WASHINGTON (Reuters) - The United States carried out strikes in Afghanistan on Sunday targeting two of al Qaeda’s most senior leaders in the country, the Pentagon said on Wednesday.
The U.S. military is still assessing the results of the strikes against the two leaders who were targeted at command-and-control locations in remote areas of Kunar province, Pentagon spokesman Peter Cook said in a statement.
U.S. officials, speaking on the condition of anonymity, said the air strikes, carried out by drones, were the most significant attacks against the group in Afghanistan in several years. One of the targets was Faruq al-Qatani, who served as al Qaeda’s leader for northeastern Afghanistan and had been assigned by the group’s leadership to re-establish safe havens in the country, Cook said.
“He was a senior planner for attacks against the United States, and has a long history of directing deadly attacks against U.S. forces and our coalition allies,” Cook said.
Al-Qatani, also known as Al-Nayf Salam Muhammad Ujaym al-Hababi, was named a “Specially Designated Global Terrorist” by the U.S. Treasury Department earlier this year for his role in al Qaeda.
The other, Bilal al-Utabi, was involved in “efforts to re-establish a safe haven in Afghanistan from which to threaten the West, and in efforts to recruit and train foreign fighters,” Cook added.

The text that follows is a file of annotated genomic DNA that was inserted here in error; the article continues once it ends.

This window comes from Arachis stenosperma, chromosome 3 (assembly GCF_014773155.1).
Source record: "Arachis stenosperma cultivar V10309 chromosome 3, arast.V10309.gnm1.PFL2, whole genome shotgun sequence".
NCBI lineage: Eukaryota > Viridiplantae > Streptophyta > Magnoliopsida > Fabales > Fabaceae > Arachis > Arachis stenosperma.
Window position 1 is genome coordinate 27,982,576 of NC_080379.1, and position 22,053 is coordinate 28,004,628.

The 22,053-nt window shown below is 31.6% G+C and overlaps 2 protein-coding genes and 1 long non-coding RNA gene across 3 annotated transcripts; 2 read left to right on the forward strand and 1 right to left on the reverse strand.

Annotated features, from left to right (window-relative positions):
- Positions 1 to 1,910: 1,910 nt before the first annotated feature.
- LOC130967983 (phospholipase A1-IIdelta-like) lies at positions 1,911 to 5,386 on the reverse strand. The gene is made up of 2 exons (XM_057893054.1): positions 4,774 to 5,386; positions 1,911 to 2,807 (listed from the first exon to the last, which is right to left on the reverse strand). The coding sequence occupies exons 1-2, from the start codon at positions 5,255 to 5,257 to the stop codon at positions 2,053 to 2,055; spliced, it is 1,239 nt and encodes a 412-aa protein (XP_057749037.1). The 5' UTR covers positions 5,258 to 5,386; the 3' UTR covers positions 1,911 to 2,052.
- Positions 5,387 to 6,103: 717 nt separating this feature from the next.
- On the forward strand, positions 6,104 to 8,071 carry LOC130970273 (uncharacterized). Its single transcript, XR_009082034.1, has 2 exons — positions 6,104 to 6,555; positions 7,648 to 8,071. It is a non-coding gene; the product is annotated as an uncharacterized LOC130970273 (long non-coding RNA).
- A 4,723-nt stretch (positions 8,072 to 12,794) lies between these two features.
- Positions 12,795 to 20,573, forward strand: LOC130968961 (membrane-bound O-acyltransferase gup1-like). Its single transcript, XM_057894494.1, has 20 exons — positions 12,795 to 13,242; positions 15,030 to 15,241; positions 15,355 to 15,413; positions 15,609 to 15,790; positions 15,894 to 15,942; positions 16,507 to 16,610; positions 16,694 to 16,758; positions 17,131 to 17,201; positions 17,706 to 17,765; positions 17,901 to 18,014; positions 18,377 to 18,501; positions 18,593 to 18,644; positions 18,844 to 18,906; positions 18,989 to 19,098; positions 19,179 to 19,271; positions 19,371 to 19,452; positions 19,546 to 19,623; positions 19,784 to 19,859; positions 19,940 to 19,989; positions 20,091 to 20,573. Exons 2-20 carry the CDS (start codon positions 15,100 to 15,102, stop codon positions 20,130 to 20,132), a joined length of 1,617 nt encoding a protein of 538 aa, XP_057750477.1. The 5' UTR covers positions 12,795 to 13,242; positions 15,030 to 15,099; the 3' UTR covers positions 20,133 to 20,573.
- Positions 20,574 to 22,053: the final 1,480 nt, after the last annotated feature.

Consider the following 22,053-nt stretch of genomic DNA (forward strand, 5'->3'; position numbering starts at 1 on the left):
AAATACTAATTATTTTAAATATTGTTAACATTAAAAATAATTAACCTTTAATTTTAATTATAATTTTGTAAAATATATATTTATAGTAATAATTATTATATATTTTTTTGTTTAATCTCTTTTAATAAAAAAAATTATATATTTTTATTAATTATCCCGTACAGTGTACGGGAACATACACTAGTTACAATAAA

A U.S. official, speaking on the condition of anonymity, said the strikes were carried out simultaneously against two different compounds.
Multiple Hellfire missiles were fired at each compound, the official said.
The United States had been looking for al-Qatani for four years and tracking and targeting him involved multiple U.S. agencies, the official added.
The official described al-Qatani as the No.1 al Qaeda official in Afghanistan, while al-Utabi was No.2 or No.3 in the hierarchy.
“If these strikes are determined to be successful, eliminating these core leaders of al Qaeda will disrupt efforts to plot against the United States and our allies and partners around the world, reduce the threat to our Afghan partners, and assist their efforts to deny al Qaeda safe haven in Afghanistan,” Cook said in his statement.
American warplanes have conducted around 700 air strikes so far this year, compared with about 500 total last year, according to U.S. military officials, signalling a deeper role for American forces that is expected to continue for the foreseeable future.
With no end in sight for one of America’s longest wars, any decisions on the future of the air strikes and nearly 9,000 U.S. troops that will remain in Afghanistan will be up to the winner of the Nov. 8 American presidential election.
Reporting by Idrees Ali; Editing by Richard Chang and Lisa Shumaker
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